A bit of ‘up you’: DC backs Rebels to respond, reflects on future – ‘haven’t got skills with dancing or table tennis’


Even outgoing NSW Waratahs coach Darren Coleman, punted for missing the finals for the first time in his three-year tenure, reckons the Melbourne Rebels have been harshly treated.

A week before making their maiden finals appearance, the cash-strapped Rebels were told on Thursday they’d been cut from the 2025 Super Rugby Pacific competition.

Coleman only has sympathy for Melbourne counterpart Kevin Foote and his Rebels players and staff.

“It puts it in perspective. Like I controlled my destiny and I just wasn’t good enough to get the team where it needed to be,” Coleman said.

“Whereas I genuinely feel for Kevin and his staff down there.

“They’ve had a good year, and to be where they are on the ladder and going into finals off the back of the turbulence they’ve had to push through is a mark of particularly his leadership and the boys down there to stay with the task.

NSW Waratahs coach Darren Coleman (Photo by Getty Images).

“I’ve got nothing but strong thoughts and best wishes for those guys. I know most of them pretty well, the coaches and a lot of the players I know well as well.

“They’re all good men, so I’m confident over time they’ll find jobs again, but it’s a sad situation.”

Sitting sixth ahead of Saturday’s clash with the Fiji Drua in Lautoka, the Rebels can finish anywhere from sixth to eighth depending on results of this week’s last-round matches.

They are guaranteed finals football for the first time before being cut adrift.

Like his wooden-spoon Waratahs against Queensland on Friday night, Coleman believes the Rebels could react in “one of two ways”.

But he suspects their brutal treatment will galvanise the Rebels and fire them up.

“Like I look at us tomorrow, we’ve got a couple of options here – to just fizzle out and say it doesn’t mean anything this game, or to leave giving it our all,” Coleman said.

“They’ve got two weeks to get up now for their first semi game. They’ve got enough good players and Kevin (and) his staff are smart enough that I reckon they’ll draw on that bit of emotion.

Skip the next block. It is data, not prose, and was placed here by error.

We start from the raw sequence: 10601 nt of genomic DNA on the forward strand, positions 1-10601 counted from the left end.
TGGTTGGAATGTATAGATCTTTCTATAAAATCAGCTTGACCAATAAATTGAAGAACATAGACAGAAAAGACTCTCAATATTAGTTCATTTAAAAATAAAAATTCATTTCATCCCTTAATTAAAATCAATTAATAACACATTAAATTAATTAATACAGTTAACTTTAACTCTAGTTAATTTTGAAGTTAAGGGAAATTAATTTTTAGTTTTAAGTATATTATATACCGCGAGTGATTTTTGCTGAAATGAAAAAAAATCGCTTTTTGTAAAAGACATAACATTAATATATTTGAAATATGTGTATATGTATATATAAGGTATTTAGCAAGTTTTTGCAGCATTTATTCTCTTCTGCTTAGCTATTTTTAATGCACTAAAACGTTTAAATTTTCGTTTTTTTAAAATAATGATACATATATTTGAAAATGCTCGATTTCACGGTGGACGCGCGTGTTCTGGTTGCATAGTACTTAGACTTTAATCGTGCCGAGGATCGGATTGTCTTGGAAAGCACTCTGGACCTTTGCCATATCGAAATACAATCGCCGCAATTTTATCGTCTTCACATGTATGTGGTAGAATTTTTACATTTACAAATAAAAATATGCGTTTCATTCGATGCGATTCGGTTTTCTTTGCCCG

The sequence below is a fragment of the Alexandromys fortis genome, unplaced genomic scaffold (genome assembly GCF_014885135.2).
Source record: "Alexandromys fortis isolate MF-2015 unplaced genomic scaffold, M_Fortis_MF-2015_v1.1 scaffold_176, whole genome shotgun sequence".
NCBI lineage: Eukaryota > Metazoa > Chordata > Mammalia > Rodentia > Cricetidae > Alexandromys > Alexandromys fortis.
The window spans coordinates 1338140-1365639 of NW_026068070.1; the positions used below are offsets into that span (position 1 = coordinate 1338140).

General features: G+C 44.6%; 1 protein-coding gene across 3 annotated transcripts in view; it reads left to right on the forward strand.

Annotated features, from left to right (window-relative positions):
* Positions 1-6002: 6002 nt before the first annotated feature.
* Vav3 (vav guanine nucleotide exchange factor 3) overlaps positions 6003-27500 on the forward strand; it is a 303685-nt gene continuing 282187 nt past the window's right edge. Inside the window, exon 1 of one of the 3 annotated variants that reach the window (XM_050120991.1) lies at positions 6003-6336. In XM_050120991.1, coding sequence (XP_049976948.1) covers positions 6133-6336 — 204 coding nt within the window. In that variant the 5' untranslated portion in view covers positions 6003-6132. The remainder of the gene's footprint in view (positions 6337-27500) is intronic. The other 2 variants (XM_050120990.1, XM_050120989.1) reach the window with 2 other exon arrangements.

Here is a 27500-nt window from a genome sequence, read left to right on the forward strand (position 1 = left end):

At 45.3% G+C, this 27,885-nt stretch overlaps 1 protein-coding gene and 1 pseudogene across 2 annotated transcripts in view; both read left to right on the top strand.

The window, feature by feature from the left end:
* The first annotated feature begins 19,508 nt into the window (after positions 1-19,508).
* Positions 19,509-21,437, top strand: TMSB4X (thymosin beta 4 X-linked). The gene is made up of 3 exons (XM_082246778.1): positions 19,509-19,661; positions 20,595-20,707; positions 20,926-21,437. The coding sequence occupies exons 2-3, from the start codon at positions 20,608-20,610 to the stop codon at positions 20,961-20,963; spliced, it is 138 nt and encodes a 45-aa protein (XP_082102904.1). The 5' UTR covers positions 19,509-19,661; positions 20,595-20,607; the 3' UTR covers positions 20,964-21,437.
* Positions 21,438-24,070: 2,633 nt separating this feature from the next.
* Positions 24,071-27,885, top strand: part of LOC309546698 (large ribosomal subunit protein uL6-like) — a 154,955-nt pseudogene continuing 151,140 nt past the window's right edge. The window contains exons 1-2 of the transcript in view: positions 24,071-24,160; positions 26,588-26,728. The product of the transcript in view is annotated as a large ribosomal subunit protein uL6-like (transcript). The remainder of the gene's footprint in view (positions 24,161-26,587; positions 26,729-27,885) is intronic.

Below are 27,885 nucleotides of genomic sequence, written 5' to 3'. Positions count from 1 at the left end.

“It might even be a bit of ‘up you’ to the decision-makers on that as well.

“I’m not sure how they’ll use that, but they’ll use it well.”

“Definitely some mixed emotions, obviously for me personally to finish up,” Coleman said at Thursday’s captain’s run.

“It’s a sad note but we’re really excited to finish on a high and, more importantly, there’s some really good Waratah men that are probably finishing their careers with the Waratahs tomorrow.

“So I’m excited for that.”

The Reds are assured of facing the Chiefs in New Zealand in the quarter-finals regardless of the result, but the Waratahs are motivated too. 

“I guess it’s a match for pride on a few fronts,” Coleman said.

“Obviously we’ve had a poor season so we want to finish with a positive impact and I generally want to see smiles on people’s faces, both as supporters and staff and players within the group.

“Then you throw into the mix that we’re playing the Reds, which is the oldest rivalry in Australian rugby, so I think the boys would be really up for an energetic and purposeful performance.”

After three seasons at the helm, including finals appearances in 2022 and 2023 after inheriting the winless 2021 Waratahs, Coleman is unsure where his future lies but hopes it’s in rugby somewhere.

“I haven’t got too much skills with dancing or table tennis,” he said.

“I think it’s rugby for me. I’ve been in rugby since I was 21 as a job, so I’ll stay in it. I love the game.

“The game’s given me so much. Yeah, I’ve been bucked off the horse this time but I’ll get back on it for sure.”

The journeyman 51-year-old who boasts stints with the LA Giltinis, Japan, Italy, NSW Country Eagles, Shute Shield and in an assistant role at the Brumbies is open to moving anywhere.

“With this day and age of Sydney mortgage prices, you can’t stay out of work for too long,” Coleman said.

“So I will take a little bit of time to reflect but, like anyone, you’ve got to get on the phone and work.

“And besides that aspect of it and looking after the family, I want to.

“I genuinely feel I’ll be better for this experience.”

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